Sikandar: A lot of people compare Eid to Christmas, but in my experience it’s more like Thanksgiving. It’s funny that it’s supposed to be the bigger Eid, but it’s the one I usually forget about until it happens.
Fatimata: That’s true. How we celebrate in the US has been different from Mauritania, but we still follow the Sunnah acts, the acts that the prophet Muhammad used to follow. In our family, the planning for outfit is a couple of weeks in advance to make sure you look your best on the day of Eid. For us, that’s wearing our traditional West African clothes. We start the day with the Eid sacrifice, distribute the meat among the less fortunate via the mosque and have a meal together as a family. Sometimes we go to visit other family members or have them come over, but it’s not a three-day long celebration like we would have in Mauritania.
Sikandar: Yes, the emphasis is around getting together with your loved ones and sharing a meal together.
Connection to cultural heritage
Fatimata: Do you go back to Pakistan often?
Sikandar: I just went back in March. It was incredible, but it made me realize that I don’t belong in that culture completely. I think it’s something a lot of second-generation immigrants feel, that they don’t fully belong in either culture; they’re pulled in both directions sometimes.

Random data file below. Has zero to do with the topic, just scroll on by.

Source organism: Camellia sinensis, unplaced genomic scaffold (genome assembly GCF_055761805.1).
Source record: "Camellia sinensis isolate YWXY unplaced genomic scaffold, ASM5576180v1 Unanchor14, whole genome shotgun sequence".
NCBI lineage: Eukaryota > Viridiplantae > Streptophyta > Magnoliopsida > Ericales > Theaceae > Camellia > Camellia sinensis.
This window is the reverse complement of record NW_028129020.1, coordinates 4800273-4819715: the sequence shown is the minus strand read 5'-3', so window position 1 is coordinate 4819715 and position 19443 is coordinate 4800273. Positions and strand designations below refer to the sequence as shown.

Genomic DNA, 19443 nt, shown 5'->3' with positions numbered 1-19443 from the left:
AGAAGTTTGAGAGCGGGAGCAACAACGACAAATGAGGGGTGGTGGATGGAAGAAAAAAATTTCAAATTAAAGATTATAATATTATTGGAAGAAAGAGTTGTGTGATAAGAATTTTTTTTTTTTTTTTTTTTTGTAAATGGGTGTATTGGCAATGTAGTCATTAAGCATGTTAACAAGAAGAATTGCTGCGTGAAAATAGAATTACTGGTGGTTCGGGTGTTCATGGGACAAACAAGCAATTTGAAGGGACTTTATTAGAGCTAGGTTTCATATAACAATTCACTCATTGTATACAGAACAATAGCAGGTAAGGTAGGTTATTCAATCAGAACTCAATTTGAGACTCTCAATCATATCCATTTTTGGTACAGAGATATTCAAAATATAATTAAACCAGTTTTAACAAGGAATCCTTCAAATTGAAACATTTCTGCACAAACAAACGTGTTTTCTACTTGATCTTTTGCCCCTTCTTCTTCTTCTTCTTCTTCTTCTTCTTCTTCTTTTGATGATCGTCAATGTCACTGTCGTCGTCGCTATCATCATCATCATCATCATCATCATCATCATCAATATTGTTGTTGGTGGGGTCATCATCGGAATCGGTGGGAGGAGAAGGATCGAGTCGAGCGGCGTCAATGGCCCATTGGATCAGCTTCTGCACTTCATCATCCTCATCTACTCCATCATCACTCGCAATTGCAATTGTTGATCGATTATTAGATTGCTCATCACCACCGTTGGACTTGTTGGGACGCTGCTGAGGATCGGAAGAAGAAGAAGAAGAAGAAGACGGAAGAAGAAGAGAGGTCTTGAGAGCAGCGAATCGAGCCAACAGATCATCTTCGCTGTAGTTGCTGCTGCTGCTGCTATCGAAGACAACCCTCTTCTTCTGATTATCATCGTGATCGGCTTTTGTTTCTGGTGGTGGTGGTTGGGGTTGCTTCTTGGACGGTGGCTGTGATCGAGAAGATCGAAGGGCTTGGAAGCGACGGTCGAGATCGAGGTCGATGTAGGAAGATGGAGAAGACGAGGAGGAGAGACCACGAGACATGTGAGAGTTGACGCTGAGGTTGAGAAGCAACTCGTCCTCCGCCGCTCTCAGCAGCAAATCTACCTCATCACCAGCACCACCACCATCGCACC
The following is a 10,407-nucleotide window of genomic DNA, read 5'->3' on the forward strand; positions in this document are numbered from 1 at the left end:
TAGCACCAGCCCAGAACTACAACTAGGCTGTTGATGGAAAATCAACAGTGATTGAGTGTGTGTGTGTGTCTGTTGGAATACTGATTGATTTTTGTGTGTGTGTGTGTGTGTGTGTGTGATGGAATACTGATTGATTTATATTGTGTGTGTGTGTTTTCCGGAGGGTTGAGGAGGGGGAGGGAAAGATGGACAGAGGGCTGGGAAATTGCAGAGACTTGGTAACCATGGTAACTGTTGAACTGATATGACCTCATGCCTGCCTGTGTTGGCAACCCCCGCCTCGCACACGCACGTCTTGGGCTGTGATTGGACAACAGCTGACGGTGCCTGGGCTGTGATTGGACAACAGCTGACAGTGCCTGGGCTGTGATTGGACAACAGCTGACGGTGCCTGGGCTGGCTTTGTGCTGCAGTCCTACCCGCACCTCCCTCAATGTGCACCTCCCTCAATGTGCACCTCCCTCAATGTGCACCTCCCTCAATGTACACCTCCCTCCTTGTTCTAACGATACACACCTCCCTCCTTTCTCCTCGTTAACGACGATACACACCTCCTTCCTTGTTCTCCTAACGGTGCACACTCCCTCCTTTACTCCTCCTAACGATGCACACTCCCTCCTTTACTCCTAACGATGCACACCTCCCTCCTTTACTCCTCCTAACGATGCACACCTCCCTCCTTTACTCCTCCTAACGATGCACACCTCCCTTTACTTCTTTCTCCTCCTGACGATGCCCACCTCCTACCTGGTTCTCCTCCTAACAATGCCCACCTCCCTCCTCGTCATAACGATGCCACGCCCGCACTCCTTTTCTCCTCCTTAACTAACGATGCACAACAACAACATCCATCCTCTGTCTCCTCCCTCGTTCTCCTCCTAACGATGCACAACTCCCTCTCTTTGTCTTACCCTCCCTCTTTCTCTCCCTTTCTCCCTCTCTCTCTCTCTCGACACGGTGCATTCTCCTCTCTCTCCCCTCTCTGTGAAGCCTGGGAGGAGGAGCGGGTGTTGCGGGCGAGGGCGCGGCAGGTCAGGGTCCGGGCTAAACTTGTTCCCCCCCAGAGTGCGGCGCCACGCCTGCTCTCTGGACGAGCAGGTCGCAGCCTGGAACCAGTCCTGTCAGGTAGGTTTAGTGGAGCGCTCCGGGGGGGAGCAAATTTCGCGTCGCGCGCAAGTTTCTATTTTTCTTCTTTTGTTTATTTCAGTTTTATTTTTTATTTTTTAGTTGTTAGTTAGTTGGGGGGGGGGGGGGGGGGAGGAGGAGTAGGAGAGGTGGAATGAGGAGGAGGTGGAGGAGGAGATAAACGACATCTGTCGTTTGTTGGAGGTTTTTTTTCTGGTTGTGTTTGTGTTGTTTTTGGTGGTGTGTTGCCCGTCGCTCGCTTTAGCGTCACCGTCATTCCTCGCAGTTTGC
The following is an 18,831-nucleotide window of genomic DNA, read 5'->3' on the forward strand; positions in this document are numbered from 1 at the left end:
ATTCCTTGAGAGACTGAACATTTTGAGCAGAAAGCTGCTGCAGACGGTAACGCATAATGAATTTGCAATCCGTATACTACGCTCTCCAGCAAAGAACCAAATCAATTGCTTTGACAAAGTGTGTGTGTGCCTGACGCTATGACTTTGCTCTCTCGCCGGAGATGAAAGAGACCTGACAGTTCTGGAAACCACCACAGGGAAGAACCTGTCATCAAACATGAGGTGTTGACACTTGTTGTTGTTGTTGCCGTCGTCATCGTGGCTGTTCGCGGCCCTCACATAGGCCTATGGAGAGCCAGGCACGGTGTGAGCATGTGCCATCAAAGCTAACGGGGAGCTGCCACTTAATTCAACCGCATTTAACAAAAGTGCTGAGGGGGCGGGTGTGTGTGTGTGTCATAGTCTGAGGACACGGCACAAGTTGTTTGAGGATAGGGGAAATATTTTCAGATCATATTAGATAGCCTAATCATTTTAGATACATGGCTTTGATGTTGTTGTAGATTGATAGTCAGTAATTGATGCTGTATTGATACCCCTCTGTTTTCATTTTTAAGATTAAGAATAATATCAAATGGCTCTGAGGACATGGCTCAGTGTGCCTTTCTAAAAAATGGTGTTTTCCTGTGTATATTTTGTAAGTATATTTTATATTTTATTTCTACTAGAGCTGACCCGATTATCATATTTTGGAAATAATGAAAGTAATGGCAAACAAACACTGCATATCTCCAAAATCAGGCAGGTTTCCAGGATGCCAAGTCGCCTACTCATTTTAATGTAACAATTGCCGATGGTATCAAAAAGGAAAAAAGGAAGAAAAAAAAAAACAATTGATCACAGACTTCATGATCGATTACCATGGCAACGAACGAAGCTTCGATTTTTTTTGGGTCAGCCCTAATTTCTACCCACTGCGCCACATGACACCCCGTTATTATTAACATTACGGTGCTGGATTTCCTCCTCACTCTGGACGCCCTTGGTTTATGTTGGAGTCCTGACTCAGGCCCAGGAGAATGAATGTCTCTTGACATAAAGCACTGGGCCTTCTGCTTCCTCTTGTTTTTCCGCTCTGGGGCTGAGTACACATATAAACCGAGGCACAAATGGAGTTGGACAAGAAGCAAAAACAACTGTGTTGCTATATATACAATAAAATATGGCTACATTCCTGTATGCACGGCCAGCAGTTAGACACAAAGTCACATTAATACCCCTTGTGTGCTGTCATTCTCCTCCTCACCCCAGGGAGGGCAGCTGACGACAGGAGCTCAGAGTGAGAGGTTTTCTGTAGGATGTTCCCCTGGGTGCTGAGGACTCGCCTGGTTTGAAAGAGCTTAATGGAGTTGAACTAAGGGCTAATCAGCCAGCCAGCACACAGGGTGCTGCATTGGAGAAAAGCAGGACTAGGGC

Fatimata: Yes, I feel a lot of people have that same kind of conflict. It’s an interesting dynamic, trying to hold onto your culture as well as learning to be more integrated in your current one.
Sikandar: Being a visible minority who only knows Canadian culture, I think it’s important to understand that some visible minorities can only identify themselves as Canadians or Americans, etc. Their relationship or investment with their ancestral culture or religion can be very fluid. How would you define yourself?
Fatimata: To say it differently, the three most important things to me are my faith and connection to Allah, having a good relationship and support from my family, and being able to do what I love.
Sikandar: Mine are similar. Being a Canadian, my more spiritual side of being Muslim, and being a husband and a son are all things that define me.
Fatimata: Also, from talking to me, most people immediately pick up on my love for sports and specifically soccer. I cannot go through a conversation without a reference to how soccer has impacted me in terms of the friendships that I’ve made or the confidence it’s instilled in my being. I advocate for youth — especially females — to get engaged in sports because of the confidence that it gives you, the ability to build camaraderie and the way it translates to the business world.
Sikandar: I admit I have not followed soccer until this World Cup, and I was surprised. I had some assumptions going in that were quickly shattered. I loved it.